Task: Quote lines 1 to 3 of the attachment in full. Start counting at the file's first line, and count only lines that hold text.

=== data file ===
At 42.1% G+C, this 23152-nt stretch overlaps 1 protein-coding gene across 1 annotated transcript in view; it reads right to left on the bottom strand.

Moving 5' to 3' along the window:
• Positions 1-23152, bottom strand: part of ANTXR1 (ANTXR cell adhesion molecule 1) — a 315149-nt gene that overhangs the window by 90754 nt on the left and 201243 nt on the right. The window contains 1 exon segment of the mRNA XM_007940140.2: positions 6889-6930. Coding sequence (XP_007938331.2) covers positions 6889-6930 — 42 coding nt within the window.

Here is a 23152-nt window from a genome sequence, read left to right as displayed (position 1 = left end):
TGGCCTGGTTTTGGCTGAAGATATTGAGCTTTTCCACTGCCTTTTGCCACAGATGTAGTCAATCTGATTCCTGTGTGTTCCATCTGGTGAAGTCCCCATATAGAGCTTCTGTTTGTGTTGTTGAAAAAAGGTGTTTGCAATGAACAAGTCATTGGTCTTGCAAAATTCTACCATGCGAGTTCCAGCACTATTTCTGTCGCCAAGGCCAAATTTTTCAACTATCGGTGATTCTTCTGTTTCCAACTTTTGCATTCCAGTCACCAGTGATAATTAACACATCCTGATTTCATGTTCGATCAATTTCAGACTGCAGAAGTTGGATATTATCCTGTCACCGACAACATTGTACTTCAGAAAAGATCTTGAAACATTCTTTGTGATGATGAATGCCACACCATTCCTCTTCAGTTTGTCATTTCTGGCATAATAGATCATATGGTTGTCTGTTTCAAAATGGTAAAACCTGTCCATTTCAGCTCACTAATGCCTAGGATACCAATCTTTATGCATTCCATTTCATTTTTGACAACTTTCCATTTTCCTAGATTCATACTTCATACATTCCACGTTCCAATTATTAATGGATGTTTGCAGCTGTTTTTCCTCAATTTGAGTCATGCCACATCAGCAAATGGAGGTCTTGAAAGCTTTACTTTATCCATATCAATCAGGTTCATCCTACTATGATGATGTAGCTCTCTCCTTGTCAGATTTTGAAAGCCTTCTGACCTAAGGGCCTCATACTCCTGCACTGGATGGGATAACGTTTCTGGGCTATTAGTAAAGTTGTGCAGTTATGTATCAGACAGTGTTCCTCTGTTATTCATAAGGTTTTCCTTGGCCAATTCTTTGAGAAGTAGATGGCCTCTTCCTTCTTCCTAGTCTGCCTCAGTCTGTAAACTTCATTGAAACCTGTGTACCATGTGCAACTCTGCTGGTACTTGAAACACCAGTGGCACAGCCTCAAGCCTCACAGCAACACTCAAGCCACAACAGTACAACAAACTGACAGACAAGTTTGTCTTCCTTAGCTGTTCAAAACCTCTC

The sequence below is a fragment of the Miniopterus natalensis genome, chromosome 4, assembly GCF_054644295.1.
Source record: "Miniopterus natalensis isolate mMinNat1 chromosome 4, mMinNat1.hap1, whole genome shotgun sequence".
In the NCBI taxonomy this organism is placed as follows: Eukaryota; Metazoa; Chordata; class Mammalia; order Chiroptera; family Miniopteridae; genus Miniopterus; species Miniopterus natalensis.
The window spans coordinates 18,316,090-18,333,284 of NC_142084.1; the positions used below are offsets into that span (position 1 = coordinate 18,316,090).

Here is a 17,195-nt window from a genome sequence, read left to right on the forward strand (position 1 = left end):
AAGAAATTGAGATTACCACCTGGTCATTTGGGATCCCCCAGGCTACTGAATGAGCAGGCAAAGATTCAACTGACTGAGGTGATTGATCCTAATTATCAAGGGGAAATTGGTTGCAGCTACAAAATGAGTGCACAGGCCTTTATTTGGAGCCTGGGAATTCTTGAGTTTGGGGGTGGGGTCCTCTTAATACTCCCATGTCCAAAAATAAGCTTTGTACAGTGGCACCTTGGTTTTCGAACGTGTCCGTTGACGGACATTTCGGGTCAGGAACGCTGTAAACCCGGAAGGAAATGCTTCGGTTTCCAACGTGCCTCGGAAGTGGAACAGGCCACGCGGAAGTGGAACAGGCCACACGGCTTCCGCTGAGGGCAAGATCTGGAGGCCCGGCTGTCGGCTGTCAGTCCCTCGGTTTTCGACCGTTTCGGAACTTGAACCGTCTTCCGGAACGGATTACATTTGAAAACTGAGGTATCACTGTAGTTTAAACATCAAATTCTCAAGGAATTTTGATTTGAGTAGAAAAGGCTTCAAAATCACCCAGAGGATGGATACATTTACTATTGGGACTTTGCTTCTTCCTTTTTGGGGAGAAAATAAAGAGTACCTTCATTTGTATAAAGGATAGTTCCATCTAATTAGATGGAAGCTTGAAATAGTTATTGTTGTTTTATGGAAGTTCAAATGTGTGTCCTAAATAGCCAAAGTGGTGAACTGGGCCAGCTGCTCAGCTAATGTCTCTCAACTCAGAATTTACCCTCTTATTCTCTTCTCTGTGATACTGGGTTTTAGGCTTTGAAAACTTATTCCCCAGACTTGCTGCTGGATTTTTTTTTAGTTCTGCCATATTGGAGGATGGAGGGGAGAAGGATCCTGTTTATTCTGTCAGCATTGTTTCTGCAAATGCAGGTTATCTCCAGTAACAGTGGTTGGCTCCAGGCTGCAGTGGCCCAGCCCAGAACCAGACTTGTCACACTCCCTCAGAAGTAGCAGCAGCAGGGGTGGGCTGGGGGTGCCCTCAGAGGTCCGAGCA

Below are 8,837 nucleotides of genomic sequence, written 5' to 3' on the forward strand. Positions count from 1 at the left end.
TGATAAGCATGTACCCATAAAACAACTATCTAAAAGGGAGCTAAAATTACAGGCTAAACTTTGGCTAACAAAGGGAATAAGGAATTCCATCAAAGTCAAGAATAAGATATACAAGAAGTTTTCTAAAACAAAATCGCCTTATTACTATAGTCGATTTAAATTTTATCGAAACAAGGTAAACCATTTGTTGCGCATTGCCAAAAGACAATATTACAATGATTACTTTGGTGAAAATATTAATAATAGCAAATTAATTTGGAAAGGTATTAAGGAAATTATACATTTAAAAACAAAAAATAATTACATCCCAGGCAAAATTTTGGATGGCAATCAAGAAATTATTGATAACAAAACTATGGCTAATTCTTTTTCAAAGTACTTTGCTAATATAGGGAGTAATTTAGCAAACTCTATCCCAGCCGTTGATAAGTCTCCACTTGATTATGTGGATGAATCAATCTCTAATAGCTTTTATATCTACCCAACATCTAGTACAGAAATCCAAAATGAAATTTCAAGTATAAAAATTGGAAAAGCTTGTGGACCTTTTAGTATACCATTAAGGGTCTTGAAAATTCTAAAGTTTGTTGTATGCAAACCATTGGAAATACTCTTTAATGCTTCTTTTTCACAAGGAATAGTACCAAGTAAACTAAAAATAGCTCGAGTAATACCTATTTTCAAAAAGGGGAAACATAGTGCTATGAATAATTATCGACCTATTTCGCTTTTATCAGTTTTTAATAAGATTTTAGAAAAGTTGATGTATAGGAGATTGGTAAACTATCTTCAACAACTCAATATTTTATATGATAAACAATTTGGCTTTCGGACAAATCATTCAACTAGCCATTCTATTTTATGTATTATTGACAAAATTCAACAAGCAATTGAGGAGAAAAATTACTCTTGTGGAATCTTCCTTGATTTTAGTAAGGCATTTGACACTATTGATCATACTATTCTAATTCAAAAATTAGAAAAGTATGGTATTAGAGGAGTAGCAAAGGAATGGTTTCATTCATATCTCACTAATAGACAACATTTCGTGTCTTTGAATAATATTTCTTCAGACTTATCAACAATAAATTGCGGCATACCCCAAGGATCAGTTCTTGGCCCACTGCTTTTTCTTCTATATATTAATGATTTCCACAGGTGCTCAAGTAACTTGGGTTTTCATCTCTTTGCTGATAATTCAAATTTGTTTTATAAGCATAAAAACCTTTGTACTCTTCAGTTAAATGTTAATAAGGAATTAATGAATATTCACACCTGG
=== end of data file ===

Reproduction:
At 42.1% G+C, this 23152-nt stretch overlaps 1 protein-coding gene across 1 annotated transcript in view; it reads right to left on the bottom strand.

Moving 5' to 3' along the window:
• Positions 1-23152, bottom strand: part of ANTXR1 (ANTXR cell adhesion molecule 1) — a 315149-nt gene that overhangs the window by 90754 nt on the left and 201243 nt on the right. The window contains 1 exon segment of the mRNA XM_007940140.2: positions 6889-6930. Coding sequence (XP_007938331.2) covers positions 6889-6930 — 42 coding nt within the window.